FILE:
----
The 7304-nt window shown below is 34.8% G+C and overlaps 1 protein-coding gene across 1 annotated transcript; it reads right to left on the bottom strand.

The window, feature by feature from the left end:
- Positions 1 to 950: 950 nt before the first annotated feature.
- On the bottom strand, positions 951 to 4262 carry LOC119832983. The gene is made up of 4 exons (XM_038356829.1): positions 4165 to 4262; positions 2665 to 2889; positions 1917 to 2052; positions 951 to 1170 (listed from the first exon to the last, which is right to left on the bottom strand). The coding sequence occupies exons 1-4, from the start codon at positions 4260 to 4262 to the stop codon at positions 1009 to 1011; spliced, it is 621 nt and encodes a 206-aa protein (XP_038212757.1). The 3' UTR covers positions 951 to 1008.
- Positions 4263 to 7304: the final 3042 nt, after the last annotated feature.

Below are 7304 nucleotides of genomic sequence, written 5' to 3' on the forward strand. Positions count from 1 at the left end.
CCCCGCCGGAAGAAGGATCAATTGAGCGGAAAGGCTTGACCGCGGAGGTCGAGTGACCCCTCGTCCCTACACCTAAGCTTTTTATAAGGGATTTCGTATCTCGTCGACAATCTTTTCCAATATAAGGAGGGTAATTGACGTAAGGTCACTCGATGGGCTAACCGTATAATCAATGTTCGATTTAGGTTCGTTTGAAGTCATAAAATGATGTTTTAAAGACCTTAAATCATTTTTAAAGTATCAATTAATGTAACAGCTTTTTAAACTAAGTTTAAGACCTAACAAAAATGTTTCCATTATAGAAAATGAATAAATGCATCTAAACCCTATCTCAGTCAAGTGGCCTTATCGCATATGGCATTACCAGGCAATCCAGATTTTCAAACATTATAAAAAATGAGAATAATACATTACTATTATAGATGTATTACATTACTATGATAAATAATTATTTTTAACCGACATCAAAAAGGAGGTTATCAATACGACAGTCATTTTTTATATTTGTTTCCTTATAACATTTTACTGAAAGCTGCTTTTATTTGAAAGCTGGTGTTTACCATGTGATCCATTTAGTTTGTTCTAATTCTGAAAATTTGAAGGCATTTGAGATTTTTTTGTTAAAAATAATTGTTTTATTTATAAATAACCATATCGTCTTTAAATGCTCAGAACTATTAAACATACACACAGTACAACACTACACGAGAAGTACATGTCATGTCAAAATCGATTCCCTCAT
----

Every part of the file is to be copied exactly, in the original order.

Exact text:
The 7304-nt window shown below is 34.8% G+C and overlaps 1 protein-coding gene across 1 annotated transcript; it reads right to left on the bottom strand.

The window, feature by feature from the left end:
- Positions 1 to 950: 950 nt before the first annotated feature.
- On the bottom strand, positions 951 to 4262 carry LOC119832983. The gene is made up of 4 exons (XM_038356829.1): positions 4165 to 4262; positions 2665 to 2889; positions 1917 to 2052; positions 951 to 1170 (listed from the first exon to the last, which is right to left on the bottom strand). The coding sequence occupies exons 1-4, from the start codon at positions 4260 to 4262 to the stop codon at positions 1009 to 1011; spliced, it is 621 nt and encodes a 206-aa protein (XP_038212757.1). The 3' UTR covers positions 951 to 1008.
- Positions 4263 to 7304: the final 3042 nt, after the last annotated feature.

Below are 7304 nucleotides of genomic sequence, written 5' to 3' on the forward strand. Positions count from 1 at the left end.
CCCCGCCGGAAGAAGGATCAATTGAGCGGAAAGGCTTGACCGCGGAGGTCGAGTGACCCCTCGTCCCTACACCTAAGCTTTTTATAAGGGATTTCGTATCTCGTCGACAATCTTTTCCAATATAAGGAGGGTAATTGACGTAAGGTCACTCGATGGGCTAACCGTATAATCAATGTTCGATTTAGGTTCGTTTGAAGTCATAAAATGATGTTTTAAAGACCTTAAATCATTTTTAAAGTATCAATTAATGTAACAGCTTTTTAAACTAAGTTTAAGACCTAACAAAAATGTTTCCATTATAGAAAATGAATAAATGCATCTAAACCCTATCTCAGTCAAGTGGCCTTATCGCATATGGCATTACCAGGCAATCCAGATTTTCAAACATTATAAAAAATGAGAATAATACATTACTATTATAGATGTATTACATTACTATGATAAATAATTATTTTTAACCGACATCAAAAAGGAGGTTATCAATACGACAGTCATTTTTTATATTTGTTTCCTTATAACATTTTACTGAAAGCTGCTTTTATTTGAAAGCTGGTGTTTACCATGTGATCCATTTAGTTTGTTCTAATTCTGAAAATTTGAAGGCATTTGAGATTTTTTTGTTAAAAATAATTGTTTTATTTATAAATAACCATATCGTCTTTAAATGCTCAGAACTATTAAACATACACACAGTACAACACTACACGAGAAGTACATGTCATGTCAAAATCGATTCCCTCAT